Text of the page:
Dick Crockett, longtime executive director of the Edina Community Foundation, offers reflections upon his retirement.
This past March, a familiar presence in the Edina community turned to a new chapter in his civic life. Dick Crockett retired after 20 years as the executive director of the Edina Community Foundation. Under his leadership, he helped shape the organization into the wide-reaching, diverse nonprofit it is today, with programs like Edina Reads, the annual Edina 4th of July Parade, Community Impact Program, Connecting with Kids and more.
The foundation was founded in 1977 as a partnership between the City of Edina and Edina Public Schools; following its conversion to an independent community foundation in the early 2000s, the board put out a notice for an executive director. Crockett answered the call. “I’d been a lawyer, practicing higher education law for 34 years,” he says. He spent 21 years practicing at North Dakota State University and 13 years in private practice work that focused on higher education law, both in Syracuse, New York, and in the Twin Cities. He had also worked as legal counsel for education-related nonprofits, so he says the move to the Edina Community Foundation was a “natural transition.”
What are some of the things Crockett is most proud of accomplishing with the foundation? “The first one that comes to mind is a commitment to recognizing the very diverse backgrounds of people who’ve made a contribution to the community,” he says. Locals who have received the Connecting with Kids Award and other recognitions “really represent a wide range of Edina people, with a diversity of ethnic, racial, gender and career backgrounds,” Crockett says. “A lot of people don’t realize how active people from different backgrounds are in serving the community. It certainly came to be very satisfying to see that happen.”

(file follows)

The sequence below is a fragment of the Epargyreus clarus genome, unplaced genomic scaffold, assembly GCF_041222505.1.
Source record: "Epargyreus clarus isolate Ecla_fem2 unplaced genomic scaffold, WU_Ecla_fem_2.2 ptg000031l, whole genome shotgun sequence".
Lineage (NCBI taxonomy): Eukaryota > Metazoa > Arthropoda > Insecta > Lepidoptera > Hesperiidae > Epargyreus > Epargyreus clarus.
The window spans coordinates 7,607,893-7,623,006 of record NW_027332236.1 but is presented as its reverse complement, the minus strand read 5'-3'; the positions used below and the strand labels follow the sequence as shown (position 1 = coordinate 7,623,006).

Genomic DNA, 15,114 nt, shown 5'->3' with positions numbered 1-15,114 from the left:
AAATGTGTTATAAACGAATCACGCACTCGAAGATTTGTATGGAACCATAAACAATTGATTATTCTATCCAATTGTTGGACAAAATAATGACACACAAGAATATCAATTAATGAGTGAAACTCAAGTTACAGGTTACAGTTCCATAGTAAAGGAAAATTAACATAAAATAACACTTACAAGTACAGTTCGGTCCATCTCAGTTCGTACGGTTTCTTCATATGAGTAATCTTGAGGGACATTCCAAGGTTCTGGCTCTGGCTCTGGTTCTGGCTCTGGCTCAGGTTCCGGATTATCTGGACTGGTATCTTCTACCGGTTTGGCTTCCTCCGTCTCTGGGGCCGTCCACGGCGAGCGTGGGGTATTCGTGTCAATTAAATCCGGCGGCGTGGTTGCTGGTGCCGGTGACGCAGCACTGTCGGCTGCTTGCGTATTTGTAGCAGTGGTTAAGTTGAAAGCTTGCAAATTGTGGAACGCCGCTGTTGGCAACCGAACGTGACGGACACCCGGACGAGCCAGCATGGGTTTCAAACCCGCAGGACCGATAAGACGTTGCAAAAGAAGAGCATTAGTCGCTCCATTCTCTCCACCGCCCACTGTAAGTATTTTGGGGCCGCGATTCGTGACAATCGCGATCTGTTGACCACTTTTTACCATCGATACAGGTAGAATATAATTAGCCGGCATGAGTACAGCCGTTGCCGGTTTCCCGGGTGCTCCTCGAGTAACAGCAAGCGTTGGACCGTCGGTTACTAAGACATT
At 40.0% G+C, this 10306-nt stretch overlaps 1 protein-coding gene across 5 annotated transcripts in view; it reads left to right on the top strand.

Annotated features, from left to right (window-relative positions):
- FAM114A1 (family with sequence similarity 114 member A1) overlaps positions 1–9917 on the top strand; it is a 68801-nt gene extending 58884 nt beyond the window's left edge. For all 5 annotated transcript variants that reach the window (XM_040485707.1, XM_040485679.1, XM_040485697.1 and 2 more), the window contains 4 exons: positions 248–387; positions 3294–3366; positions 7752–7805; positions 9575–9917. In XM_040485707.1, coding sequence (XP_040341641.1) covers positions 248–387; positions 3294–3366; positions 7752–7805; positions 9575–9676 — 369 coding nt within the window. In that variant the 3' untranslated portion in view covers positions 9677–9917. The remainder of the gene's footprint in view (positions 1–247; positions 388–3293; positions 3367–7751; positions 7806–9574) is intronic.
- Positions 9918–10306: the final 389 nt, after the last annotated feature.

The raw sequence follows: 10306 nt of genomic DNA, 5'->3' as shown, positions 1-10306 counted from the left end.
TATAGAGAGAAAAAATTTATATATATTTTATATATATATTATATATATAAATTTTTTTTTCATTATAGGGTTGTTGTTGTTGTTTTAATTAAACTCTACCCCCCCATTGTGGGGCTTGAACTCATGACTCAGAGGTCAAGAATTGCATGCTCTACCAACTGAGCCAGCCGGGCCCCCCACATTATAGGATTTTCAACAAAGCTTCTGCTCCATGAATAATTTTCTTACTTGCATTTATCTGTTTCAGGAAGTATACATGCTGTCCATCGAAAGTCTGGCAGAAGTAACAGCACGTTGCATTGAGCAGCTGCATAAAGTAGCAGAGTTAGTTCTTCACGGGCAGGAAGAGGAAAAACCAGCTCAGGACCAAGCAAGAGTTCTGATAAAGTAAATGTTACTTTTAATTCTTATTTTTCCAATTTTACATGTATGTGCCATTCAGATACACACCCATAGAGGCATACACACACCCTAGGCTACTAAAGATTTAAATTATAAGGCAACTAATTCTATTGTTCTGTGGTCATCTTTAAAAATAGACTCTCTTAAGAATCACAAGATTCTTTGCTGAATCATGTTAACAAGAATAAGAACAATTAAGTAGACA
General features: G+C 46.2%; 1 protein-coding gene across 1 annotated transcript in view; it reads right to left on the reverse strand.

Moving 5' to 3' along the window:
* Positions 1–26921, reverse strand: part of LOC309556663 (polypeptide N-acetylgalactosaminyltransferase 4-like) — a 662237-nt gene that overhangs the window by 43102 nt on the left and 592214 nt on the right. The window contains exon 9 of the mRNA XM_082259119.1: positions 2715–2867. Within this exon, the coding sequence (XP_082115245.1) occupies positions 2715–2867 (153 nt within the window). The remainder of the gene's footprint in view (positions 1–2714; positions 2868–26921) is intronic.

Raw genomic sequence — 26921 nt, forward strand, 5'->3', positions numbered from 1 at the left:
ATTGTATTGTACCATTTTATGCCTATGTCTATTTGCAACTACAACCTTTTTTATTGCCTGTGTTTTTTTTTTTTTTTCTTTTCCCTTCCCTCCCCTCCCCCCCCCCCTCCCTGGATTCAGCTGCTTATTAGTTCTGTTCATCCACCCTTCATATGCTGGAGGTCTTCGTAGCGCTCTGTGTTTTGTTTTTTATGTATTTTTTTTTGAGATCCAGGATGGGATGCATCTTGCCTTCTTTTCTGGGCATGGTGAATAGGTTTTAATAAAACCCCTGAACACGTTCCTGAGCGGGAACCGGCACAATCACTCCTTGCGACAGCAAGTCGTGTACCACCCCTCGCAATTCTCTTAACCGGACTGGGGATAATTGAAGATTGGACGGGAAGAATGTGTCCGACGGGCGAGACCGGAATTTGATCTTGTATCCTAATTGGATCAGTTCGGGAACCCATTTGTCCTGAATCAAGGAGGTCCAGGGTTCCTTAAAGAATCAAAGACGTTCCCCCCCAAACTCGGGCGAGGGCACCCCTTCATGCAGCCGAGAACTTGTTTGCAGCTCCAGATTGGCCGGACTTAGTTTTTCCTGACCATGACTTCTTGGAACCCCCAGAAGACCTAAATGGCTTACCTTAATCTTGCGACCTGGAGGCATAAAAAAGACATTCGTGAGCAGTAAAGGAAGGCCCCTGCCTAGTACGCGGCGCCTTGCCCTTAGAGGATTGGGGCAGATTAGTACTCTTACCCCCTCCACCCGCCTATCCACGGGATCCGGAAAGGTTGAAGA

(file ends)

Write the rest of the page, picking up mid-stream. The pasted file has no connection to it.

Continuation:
He also found it gratifying to work to bring more public art to Edina, including sculptures around Centennial Lakes Park and inside City Hall. “Inside the front door of City Hall, there’s a black marble raven on a pedestal. That came from one of our first summer art programs in Grandview Square Park,” Crockett says.
He’s leaving the foundation in great hands, having put together more than 70 pages of transition materials for the incoming leadership. “I knew we needed a collection of materials that reflected my institutional memory,” he says. “I came in with a particular background and organizational experience; the person succeeding me will likely have a different background, interests and goals, and the board should be receptive to that. And coming out of the pandemic, the real challenge is increasing the efforts to find sustainable financial support for the community and the foundation.”
What’s next for Crockett? He’s staying busy, with plans for a cycling trip in Maine, a hiking trip in Utah, a civil rights tour in Alabama and more. He’s also writing a collection of stories about people he knows, with a first draft slated for this fall. “I enjoy understanding people I know in my family and in the community. What I particularly enjoy is capturing their essence in a story.” Thanks to Crockett, Edina’s own story is a more generous, diverse and connected one.